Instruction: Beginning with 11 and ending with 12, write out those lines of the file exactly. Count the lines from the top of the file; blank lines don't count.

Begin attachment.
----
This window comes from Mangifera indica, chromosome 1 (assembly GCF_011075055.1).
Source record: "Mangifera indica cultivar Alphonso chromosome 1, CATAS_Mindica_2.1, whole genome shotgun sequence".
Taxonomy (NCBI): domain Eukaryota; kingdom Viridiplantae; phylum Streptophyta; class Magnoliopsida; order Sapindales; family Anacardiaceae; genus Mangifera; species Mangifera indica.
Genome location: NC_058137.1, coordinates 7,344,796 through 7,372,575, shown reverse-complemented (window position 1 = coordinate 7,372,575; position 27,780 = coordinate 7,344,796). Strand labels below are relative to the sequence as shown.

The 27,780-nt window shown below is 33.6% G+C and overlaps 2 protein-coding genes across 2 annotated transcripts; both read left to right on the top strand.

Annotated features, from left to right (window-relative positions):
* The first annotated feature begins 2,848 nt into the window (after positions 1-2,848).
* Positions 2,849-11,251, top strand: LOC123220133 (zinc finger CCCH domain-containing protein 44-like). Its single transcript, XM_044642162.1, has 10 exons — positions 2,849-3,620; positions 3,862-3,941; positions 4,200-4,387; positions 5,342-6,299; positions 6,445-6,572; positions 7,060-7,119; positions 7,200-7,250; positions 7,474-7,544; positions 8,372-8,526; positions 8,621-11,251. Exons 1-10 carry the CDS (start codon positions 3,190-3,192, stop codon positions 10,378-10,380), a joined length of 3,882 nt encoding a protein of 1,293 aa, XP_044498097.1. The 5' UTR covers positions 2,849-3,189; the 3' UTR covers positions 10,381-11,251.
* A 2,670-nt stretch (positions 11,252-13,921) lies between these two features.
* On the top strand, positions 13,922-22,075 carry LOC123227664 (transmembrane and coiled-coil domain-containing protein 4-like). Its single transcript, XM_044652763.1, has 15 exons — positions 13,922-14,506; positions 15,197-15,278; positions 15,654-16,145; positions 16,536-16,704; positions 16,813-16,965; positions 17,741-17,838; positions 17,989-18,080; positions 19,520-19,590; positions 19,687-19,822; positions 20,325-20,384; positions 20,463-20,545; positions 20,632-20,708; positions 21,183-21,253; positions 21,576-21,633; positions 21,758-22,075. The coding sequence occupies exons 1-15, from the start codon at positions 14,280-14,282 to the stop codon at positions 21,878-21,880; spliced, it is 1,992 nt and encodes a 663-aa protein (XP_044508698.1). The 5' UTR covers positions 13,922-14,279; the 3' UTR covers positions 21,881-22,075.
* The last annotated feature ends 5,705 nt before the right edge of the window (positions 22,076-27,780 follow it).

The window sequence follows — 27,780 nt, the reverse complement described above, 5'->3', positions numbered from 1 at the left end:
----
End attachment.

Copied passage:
* The last annotated feature ends 5,705 nt before the right edge of the window (positions 22,076-27,780 follow it).

The window sequence follows — 27,780 nt, the reverse complement described above, 5'->3', positions numbered from 1 at the left end: